It’s getting to be that time of year when the roads are getting icy slick and the temperatures are in the single digits. If you want to be prepared for the winter weather consider what you would do in an emergency. Say you are stranded on the side of a highway during a blizzard. Who do you call? What about truck drivers who find themselves with the flu when on a trucking route? Here is some advice on what you should do in a road emergency.
Every situation is unique and it can be difficult to plan for an emergency. However, life happens and you want to do your best to prepare for it. Here are some examples of who to call depending on your emergency.
In this example you have the flu and need to get medical attention. Call a cab and have them take you to an emergency medical clinic. If you are in a big enough urban area you can also try to get an Uber. You can find these at major grocery stores, department stores, and strip malls. Emergency medical clinics are not the same as emergency rooms at hospitals. A medical clinic will only treat you for minor ailments, such as the flu, a skin rash or an ear infection. However, you can expect to pay far less at a clinic compared to an ER visit.
If you are sitting on the side of the road with a busted water pipe, engine failure or otherwise, the first person you should call is your dispatcher. Let them know what’s happening so they can choose whether or not to send a replacement trailer to pick up your load. Time is of the essence in this business, so don’t delay. The dispatcher will then tell you who to call for a repair or tow service. Depending on the type of trucking company you drive for, you may be expected to do some mechanical work yourself. That’s why you should always have basic tools and spare parts in your rig.
Let’s say you are driving through Cheyenne and all of the sudden, in the middle of August no doubt, you get caught in a blizzard. Interstate 80 is shut down for 150 miles from here to Rawlins and you are stuck where you sit. What do you do? Who do you call? First of all, if you can make it to the nearest truck stop, if there is one, that’s your best bet. Otherwise you will have to pull over the best that you can and sit on the side of the road. Call your dispatcher and let them know you’re a stuck duck.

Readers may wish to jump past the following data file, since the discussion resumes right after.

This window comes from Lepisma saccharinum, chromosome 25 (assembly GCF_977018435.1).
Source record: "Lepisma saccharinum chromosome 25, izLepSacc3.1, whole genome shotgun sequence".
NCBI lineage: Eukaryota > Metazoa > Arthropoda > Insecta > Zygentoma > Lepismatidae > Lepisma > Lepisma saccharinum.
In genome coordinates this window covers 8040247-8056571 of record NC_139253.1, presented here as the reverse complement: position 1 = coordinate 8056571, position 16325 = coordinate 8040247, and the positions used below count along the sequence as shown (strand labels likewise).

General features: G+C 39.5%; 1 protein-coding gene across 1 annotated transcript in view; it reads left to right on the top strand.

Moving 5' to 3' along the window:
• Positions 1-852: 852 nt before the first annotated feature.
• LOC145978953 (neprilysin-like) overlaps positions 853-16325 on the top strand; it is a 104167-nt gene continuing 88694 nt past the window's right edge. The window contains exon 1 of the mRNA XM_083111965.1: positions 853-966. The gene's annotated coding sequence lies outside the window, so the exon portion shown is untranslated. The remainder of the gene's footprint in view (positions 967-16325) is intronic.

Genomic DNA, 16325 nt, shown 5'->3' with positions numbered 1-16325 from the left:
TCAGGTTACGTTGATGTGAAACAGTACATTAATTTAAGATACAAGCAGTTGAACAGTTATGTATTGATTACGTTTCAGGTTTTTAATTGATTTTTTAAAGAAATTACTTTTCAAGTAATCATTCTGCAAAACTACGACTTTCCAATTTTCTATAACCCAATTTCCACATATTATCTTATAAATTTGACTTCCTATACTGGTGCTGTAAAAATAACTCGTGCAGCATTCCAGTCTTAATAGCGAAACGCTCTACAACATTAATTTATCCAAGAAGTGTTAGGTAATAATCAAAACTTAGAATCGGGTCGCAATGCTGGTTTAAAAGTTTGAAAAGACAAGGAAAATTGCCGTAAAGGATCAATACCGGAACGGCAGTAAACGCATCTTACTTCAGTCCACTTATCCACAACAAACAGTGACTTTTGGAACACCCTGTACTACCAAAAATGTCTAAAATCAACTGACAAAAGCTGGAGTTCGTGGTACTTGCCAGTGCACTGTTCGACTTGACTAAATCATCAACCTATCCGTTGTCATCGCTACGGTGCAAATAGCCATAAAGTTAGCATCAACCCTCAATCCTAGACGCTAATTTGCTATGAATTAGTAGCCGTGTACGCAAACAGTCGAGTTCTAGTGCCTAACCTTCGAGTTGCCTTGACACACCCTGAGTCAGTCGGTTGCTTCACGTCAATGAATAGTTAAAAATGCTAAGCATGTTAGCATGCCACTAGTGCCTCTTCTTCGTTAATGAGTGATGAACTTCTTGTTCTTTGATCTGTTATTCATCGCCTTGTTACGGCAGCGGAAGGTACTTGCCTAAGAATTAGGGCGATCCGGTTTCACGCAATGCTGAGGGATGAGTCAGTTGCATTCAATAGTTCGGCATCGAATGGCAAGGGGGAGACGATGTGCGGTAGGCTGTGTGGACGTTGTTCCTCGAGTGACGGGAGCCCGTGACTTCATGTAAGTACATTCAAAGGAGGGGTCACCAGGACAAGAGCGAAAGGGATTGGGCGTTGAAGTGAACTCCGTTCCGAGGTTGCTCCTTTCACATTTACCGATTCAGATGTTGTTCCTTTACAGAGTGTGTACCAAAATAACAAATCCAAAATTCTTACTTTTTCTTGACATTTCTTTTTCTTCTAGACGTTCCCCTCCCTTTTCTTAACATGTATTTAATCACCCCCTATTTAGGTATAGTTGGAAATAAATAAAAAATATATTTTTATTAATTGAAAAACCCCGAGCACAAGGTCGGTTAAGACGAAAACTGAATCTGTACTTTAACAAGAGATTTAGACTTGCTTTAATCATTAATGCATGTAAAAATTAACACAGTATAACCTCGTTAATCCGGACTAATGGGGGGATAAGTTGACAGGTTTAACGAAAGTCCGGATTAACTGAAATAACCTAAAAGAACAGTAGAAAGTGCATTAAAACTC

No need to call emergency services because they are well aware that the road is shut down, unless you have an emergency. Let’s say you are running out of diesel and you won’t make it idling all night until the roads open. Give 911 a shout out and have a rescue worker come and bring you diesel. Passenger drivers do this all the time with gas, but keep in mind you may have to pay a fee for this service depending on the emergency service provider. After all, the alternative is that you will either freeze to death in your tractor from a lack of heat, or you’ll have to get towed to the next truck stop, both of which are your worst case scenarios.
Don’t pass go, don’t collect $200, just call 911 immediately. This isn’t the time to chat with dispatch, you have a real emergency on your hands. The same goes if you are driving in a flooded area, or if you pull up to an accident on the road. In a real emergency that is the time when you need help immediately, and 911 is the way to get it.
You can never be completely prepared for any emergency. That’s why you want to always be prepared. Begin with knowing what your trucking employer expects you do to in an emergency, as carriers often have their own guidebook on what to do if. You also want to keep alert so you are prepared for anything that the road throws your way. Finally, as winter approaches double-check the forecast for your route and keep updated with any sudden storms blowing your way. Also, pack an emergency bag that includes everything you need for basic survival situations. Here’s a great list of what you should have on hand in case of a disaster according to FEMA. Amend it to work with what space and demands you have in your big rig.